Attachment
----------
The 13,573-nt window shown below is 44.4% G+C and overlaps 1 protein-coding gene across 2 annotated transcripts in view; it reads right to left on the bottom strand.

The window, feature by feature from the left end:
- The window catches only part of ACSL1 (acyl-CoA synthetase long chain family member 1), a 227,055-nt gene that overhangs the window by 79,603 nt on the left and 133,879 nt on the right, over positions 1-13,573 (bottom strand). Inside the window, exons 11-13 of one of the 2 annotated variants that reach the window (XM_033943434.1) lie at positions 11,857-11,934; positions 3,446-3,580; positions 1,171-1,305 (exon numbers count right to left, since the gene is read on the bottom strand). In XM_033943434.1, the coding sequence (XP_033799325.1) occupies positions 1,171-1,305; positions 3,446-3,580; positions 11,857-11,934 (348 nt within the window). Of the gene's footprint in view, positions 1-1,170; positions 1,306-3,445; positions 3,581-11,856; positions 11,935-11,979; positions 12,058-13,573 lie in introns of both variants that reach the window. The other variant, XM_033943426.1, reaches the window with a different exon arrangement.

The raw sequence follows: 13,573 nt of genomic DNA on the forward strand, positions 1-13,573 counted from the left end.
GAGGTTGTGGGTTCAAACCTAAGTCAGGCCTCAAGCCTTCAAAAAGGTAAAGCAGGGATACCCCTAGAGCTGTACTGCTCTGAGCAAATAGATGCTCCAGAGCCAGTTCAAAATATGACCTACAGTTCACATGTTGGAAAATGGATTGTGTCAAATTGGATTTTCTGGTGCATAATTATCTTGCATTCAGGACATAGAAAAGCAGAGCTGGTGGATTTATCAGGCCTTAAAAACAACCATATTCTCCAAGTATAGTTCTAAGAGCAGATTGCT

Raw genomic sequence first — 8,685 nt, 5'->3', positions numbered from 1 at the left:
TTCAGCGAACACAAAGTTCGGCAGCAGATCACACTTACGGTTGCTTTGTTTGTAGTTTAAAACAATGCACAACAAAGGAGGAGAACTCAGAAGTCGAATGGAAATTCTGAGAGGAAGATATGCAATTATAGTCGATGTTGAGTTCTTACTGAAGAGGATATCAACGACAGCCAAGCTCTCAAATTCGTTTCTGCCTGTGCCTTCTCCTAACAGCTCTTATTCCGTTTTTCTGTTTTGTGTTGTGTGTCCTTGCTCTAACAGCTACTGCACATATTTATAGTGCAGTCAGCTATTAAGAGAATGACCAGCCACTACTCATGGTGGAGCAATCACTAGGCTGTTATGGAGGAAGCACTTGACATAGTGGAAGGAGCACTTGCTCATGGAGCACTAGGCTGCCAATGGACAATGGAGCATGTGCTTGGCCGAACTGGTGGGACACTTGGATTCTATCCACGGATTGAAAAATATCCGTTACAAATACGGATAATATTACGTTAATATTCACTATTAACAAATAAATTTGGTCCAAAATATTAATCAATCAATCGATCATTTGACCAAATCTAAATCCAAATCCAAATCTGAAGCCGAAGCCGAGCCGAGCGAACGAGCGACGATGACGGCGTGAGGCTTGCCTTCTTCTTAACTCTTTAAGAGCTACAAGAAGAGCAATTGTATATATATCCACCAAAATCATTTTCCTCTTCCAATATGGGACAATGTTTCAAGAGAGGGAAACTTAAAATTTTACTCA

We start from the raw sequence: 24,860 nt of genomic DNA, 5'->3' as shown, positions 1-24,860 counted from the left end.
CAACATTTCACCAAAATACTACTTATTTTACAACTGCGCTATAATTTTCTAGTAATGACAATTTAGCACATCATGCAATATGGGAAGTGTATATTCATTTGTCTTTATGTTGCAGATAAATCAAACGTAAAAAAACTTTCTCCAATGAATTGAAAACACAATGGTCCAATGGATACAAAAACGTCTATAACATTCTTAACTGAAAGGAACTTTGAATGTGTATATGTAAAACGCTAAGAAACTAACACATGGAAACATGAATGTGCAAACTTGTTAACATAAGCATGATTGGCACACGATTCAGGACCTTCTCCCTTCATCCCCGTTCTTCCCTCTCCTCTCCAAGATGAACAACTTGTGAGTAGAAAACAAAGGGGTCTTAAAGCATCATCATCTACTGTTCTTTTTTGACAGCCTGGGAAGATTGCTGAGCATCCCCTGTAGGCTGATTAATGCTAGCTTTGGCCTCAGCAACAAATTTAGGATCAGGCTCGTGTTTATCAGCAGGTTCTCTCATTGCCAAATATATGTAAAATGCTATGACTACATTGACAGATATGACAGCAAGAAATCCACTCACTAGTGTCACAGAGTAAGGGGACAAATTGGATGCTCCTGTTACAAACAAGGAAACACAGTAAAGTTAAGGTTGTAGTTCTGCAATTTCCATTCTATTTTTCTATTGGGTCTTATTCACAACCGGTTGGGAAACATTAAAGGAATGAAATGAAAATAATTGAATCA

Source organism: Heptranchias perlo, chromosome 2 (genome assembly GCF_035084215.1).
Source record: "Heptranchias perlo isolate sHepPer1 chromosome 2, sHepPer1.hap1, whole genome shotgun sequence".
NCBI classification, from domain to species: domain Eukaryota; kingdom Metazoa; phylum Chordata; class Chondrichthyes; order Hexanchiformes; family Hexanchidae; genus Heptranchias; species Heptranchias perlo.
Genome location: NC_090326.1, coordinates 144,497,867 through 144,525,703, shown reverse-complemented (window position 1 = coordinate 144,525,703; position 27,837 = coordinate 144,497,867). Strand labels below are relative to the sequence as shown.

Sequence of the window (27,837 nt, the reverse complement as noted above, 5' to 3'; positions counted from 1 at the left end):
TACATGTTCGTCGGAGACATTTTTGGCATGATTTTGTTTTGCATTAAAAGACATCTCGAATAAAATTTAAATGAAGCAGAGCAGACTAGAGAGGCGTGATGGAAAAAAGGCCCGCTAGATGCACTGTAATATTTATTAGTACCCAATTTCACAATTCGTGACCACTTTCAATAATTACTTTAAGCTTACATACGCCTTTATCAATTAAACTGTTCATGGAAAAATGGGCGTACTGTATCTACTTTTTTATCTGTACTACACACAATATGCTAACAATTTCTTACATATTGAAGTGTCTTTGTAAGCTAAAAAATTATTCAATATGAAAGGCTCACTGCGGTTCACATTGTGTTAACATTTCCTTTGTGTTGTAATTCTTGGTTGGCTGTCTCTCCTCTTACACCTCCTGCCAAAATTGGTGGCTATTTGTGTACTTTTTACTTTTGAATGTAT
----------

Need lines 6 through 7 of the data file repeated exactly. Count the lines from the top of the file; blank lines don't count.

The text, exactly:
Raw genomic sequence first — 8,685 nt, 5'->3', positions numbered from 1 at the left:
TTCAGCGAACACAAAGTTCGGCAGCAGATCACACTTACGGTTGCTTTGTTTGTAGTTTAAAACAATGCACAACAAAGGAGGAGAACTCAGAAGTCGAATGGAAATTCTGAGAGGAAGATATGCAATTATAGTCGATGTTGAGTTCTTACTGAAGAGGATATCAACGACAGCCAAGCTCTCAAATTCGTTTCTGCCTGTGCCTTCTCCTAACAGCTCTTATTCCGTTTTTCTGTTTTGTGTTGTGTGTCCTTGCTCTAACAGCTACTGCACATATTTATAGTGCAGTCAGCTATTAAGAGAATGACCAGCCACTACTCATGGTGGAGCAATCACTAGGCTGTTATGGAGGAAGCACTTGACATAGTGGAAGGAGCACTTGCTCATGGAGCACTAGGCTGCCAATGGACAATGGAGCATGTGCTTGGCCGAACTGGTGGGACACTTGGATTCTATCCACGGATTGAAAAATATCCGTTACAAATACGGATAATATTACGTTAATATTCACTATTAACAAATAAATTTGGTCCAAAATATTAATCAATCAATCGATCATTTGACCAAATCTAAATCCAAATCCAAATCTGAAGCCGAAGCCGAGCCGAGCGAACGAGCGACGATGACGGCGTGAGGCTTGCCTTCTTCTTAACTCTTTAAGAGCTACAAGAAGAGCAATTGTATATATATCCACCAAAATCATTTTCCTCTTCCAATATGGGACAATGTTTCAAGAGAGGGAAACTTAAAATTTTACTCA